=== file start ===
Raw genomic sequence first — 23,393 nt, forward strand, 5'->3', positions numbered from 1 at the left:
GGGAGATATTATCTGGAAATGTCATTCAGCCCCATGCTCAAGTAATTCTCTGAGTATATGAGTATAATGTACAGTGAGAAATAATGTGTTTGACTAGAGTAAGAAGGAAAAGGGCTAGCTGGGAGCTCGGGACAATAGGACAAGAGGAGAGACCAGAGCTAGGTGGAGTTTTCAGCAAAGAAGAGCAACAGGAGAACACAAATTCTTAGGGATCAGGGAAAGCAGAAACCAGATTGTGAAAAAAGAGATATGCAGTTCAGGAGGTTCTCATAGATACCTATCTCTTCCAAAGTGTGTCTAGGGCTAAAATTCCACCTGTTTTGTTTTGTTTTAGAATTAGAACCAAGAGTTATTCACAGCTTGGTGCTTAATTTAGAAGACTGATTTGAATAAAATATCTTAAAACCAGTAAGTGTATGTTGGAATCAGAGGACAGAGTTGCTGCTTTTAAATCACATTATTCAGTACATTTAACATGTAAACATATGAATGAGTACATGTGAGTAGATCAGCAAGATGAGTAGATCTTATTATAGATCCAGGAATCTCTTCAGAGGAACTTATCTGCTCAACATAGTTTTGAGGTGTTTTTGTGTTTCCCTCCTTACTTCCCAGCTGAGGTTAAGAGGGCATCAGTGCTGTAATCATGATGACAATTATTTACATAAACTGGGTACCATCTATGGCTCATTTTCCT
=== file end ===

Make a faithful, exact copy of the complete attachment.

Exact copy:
Raw genomic sequence first — 23,393 nt, forward strand, 5'->3', positions numbered from 1 at the left:
GGGAGATATTATCTGGAAATGTCATTCAGCCCCATGCTCAAGTAATTCTCTGAGTATATGAGTATAATGTACAGTGAGAAATAATGTGTTTGACTAGAGTAAGAAGGAAAAGGGCTAGCTGGGAGCTCGGGACAATAGGACAAGAGGAGAGACCAGAGCTAGGTGGAGTTTTCAGCAAAGAAGAGCAACAGGAGAACACAAATTCTTAGGGATCAGGGAAAGCAGAAACCAGATTGTGAAAAAAGAGATATGCAGTTCAGGAGGTTCTCATAGATACCTATCTCTTCCAAAGTGTGTCTAGGGCTAAAATTCCACCTGTTTTGTTTTGTTTTAGAATTAGAACCAAGAGTTATTCACAGCTTGGTGCTTAATTTAGAAGACTGATTTGAATAAAATATCTTAAAACCAGTAAGTGTATGTTGGAATCAGAGGACAGAGTTGCTGCTTTTAAATCACATTATTCAGTACATTTAACATGTAAACATATGAATGAGTACATGTGAGTAGATCAGCAAGATGAGTAGATCTTATTATAGATCCAGGAATCTCTTCAGAGGAACTTATCTGCTCAACATAGTTTTGAGGTGTTTTTGTGTTTCCCTCCTTACTTCCCAGCTGAGGTTAAGAGGGCATCAGTGCTGTAATCATGATGACAATTATTTACATAAACTGGGTACCATCTATGGCTCATTTTCCT